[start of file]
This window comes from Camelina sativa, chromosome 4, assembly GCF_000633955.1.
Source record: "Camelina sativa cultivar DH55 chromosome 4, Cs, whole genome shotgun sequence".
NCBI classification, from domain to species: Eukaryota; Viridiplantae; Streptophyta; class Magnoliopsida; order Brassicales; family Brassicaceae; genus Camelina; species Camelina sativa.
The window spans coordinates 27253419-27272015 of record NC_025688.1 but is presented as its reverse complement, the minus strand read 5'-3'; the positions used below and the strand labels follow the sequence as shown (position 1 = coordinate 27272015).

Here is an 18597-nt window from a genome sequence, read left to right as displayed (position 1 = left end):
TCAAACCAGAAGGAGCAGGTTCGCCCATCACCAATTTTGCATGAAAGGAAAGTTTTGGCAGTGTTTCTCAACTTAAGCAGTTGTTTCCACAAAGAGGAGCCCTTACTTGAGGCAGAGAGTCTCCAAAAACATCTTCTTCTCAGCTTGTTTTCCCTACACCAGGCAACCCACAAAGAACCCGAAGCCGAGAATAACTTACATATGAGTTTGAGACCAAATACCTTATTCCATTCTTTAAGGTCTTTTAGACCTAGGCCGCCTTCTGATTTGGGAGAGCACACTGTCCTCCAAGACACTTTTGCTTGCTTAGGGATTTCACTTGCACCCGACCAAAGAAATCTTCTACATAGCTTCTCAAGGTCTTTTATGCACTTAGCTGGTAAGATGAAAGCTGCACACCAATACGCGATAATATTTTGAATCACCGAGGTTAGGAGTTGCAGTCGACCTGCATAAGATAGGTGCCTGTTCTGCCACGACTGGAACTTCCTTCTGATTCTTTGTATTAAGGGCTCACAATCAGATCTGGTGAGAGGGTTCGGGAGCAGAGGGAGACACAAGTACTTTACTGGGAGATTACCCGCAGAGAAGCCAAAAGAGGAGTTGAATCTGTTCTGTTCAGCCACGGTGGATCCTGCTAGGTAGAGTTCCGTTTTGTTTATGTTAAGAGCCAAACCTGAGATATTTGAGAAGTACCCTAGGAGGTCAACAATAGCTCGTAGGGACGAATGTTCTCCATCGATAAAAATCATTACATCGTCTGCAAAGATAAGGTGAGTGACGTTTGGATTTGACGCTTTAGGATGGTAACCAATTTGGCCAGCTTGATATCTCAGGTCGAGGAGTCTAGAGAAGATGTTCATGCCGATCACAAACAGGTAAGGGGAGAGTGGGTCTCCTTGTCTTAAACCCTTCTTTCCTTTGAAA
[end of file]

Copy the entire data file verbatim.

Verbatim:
This window comes from Camelina sativa, chromosome 4, assembly GCF_000633955.1.
Source record: "Camelina sativa cultivar DH55 chromosome 4, Cs, whole genome shotgun sequence".
NCBI classification, from domain to species: Eukaryota; Viridiplantae; Streptophyta; class Magnoliopsida; order Brassicales; family Brassicaceae; genus Camelina; species Camelina sativa.
The window spans coordinates 27253419-27272015 of record NC_025688.1 but is presented as its reverse complement, the minus strand read 5'-3'; the positions used below and the strand labels follow the sequence as shown (position 1 = coordinate 27272015).

Here is an 18597-nt window from a genome sequence, read left to right as displayed (position 1 = left end):
TCAAACCAGAAGGAGCAGGTTCGCCCATCACCAATTTTGCATGAAAGGAAAGTTTTGGCAGTGTTTCTCAACTTAAGCAGTTGTTTCCACAAAGAGGAGCCCTTACTTGAGGCAGAGAGTCTCCAAAAACATCTTCTTCTCAGCTTGTTTTCCCTACACCAGGCAACCCACAAAGAACCCGAAGCCGAGAATAACTTACATATGAGTTTGAGACCAAATACCTTATTCCATTCTTTAAGGTCTTTTAGACCTAGGCCGCCTTCTGATTTGGGAGAGCACACTGTCCTCCAAGACACTTTTGCTTGCTTAGGGATTTCACTTGCACCCGACCAAAGAAATCTTCTACATAGCTTCTCAAGGTCTTTTATGCACTTAGCTGGTAAGATGAAAGCTGCACACCAATACGCGATAATATTTTGAATCACCGAGGTTAGGAGTTGCAGTCGACCTGCATAAGATAGGTGCCTGTTCTGCCACGACTGGAACTTCCTTCTGATTCTTTGTATTAAGGGCTCACAATCAGATCTGGTGAGAGGGTTCGGGAGCAGAGGGAGACACAAGTACTTTACTGGGAGATTACCCGCAGAGAAGCCAAAAGAGGAGTTGAATCTGTTCTGTTCAGCCACGGTGGATCCTGCTAGGTAGAGTTCCGTTTTGTTTATGTTAAGAGCCAAACCTGAGATATTTGAGAAGTACCCTAGGAGGTCAACAATAGCTCGTAGGGACGAATGTTCTCCATCGATAAAAATCATTACATCGTCTGCAAAGATAAGGTGAGTGACGTTTGGATTTGACGCTTTAGGATGGTAACCAATTTGGCCAGCTTGATATCTCAGGTCGAGGAGTCTAGAGAAGATGTTCATGCCGATCACAAACAGGTAAGGGGAGAGTGGGTCTCCTTGTCTTAAACCCTTCTTTCCTTTGAAA